Kerwin Santiago is a man on fire for God.
And his desire to be the best pastor and community leader possible led him to seek higher learning at Palm Beach Atlantic University.
The Master of Divinity degree student spoke recently of transformative learning experiences he had during undergraduate studies at PBA that were instrumental in enhancing his leadership and pastoral skills.
Although he had been ministering for many years before coming to PBA , it was during the pursuit of a bachelor’s degree in ministry, which he achieved recently, that he uncovered some critical pieces that were lacking in his spiritual journey.
“I was missing something that I believed I found when I came here,” Santiago told a gathering of PBA board of trustees.
Santiago shared two defining moments at PBA where he was able to parlay what he learned to benefit the community he serves as lead pastor of Tabernacle International Church in West Palm Beach.
It was in a Christian Leadership course that he learned key organizational and planning skills that inspired him to spearhead a project to transform an abandoned facility on his church campus, he recollected. Within three months, the neglected building was rehabilitated into a new children’s ministry building that today serves more than 50 children through weekly worship and other God-centered activities, Santiago noted.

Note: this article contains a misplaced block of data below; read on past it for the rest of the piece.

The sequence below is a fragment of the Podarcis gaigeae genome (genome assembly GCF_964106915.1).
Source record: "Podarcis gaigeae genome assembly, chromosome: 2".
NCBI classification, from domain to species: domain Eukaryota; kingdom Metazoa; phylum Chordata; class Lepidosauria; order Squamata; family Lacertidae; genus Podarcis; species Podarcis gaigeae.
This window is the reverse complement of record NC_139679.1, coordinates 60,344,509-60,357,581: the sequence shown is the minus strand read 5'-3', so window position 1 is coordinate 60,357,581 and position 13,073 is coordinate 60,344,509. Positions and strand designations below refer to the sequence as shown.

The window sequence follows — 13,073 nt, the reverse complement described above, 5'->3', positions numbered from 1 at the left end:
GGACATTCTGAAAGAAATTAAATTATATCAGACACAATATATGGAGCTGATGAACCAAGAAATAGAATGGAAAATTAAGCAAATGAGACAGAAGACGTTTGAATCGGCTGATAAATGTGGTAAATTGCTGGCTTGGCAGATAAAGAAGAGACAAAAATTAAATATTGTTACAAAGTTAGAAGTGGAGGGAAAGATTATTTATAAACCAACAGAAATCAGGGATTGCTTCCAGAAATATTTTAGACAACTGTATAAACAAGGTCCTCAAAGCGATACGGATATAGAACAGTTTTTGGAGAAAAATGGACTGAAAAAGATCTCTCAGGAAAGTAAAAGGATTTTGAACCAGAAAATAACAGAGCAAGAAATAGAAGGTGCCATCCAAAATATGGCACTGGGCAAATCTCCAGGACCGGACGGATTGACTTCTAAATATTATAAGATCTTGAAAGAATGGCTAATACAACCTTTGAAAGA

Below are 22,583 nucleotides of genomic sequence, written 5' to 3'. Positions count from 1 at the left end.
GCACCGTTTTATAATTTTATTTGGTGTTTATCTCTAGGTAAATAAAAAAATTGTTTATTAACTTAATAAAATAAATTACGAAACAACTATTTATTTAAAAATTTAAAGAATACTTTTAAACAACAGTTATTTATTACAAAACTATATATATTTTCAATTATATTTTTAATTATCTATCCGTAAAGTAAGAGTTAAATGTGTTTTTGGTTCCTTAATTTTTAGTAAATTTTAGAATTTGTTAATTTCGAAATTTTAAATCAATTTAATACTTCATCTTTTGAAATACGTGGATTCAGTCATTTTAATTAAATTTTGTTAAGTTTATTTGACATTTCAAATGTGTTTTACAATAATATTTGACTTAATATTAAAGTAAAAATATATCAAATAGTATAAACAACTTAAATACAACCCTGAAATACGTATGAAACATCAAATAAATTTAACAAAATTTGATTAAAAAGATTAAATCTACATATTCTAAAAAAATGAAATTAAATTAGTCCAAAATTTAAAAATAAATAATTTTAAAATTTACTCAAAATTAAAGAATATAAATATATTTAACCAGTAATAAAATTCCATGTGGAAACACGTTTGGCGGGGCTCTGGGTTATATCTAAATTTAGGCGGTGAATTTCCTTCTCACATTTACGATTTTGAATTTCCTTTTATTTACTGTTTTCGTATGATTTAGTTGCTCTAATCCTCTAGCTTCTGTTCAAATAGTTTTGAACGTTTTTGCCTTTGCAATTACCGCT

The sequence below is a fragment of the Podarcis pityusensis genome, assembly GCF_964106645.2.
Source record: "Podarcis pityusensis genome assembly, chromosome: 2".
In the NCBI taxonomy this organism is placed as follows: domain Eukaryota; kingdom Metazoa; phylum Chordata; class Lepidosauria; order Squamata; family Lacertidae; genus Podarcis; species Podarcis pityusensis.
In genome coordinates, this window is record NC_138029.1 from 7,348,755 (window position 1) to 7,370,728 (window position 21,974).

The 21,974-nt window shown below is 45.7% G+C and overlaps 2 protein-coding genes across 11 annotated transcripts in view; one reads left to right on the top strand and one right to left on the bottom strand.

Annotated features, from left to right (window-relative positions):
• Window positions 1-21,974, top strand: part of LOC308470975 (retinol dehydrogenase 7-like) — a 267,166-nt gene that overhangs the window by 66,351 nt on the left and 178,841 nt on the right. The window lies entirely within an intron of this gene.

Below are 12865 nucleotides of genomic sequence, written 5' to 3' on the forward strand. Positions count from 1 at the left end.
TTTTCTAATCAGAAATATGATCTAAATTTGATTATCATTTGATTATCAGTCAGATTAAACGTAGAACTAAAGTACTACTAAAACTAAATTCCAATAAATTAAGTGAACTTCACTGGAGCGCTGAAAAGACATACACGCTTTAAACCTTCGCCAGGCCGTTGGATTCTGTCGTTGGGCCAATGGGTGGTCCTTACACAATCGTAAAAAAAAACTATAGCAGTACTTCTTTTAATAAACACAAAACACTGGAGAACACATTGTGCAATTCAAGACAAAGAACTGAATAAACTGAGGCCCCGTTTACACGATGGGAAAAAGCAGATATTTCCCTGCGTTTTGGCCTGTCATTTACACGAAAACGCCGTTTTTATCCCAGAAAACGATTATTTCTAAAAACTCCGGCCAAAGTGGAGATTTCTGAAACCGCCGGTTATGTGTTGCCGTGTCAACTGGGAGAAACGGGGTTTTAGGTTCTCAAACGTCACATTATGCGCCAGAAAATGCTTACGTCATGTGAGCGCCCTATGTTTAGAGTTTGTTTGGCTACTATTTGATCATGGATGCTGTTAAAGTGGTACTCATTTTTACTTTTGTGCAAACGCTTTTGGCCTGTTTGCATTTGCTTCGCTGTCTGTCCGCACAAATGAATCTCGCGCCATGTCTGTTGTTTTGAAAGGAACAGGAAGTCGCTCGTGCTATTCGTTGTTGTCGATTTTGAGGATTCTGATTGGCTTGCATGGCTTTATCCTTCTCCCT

During an organizational leadership course with Dr. Jonathan Grenz, his mentor and the school's dean, he was also challenged to develop another project to help meet a need within the Hispanic community he serves.
In thinking about the challenge and closely examining his church ministry, he realized there was a need to broaden its outreach beyond its current native Spanish-speaking congregation. As a result that project became a new church plant to serve the second and third generation of Hispanics within the community who only spoke English. A year after taking that course, the Social Church ministry was launched and just recently celebrated its first anniversary.
“We began with 10 people in the core team, now we have an average of 60 people who are part of church,” Santiago said. “We’re seeing continued growth and consistency in lives coming to Christ because of what I have learned here. I couldn’t be more grateful and thankful to God.”
Santiago's passion for teaching God’s word and biblical truths is evident each week as he delivers a sermon. The married father of four, whose parents were evangelists, knew early on that he wanted to be a preacher.
In summing up his PBA journey, he concluded: “I found two things in particular that really helped me in ministry.”
Those epiphanies were a greater understanding of spiritual disciplines such as silent prayer, which “deepened” his relationship with Jesus Christ, he said. And a strengthening of his faith in God through his PBA education overall and interactions with faculty within the School of Ministry.
“Not only has my education here at PBA strengthened my faith in Jesus Christ, but it has also given me the skills that I have needed to become a better pastor and leader in my community,” Santiago said.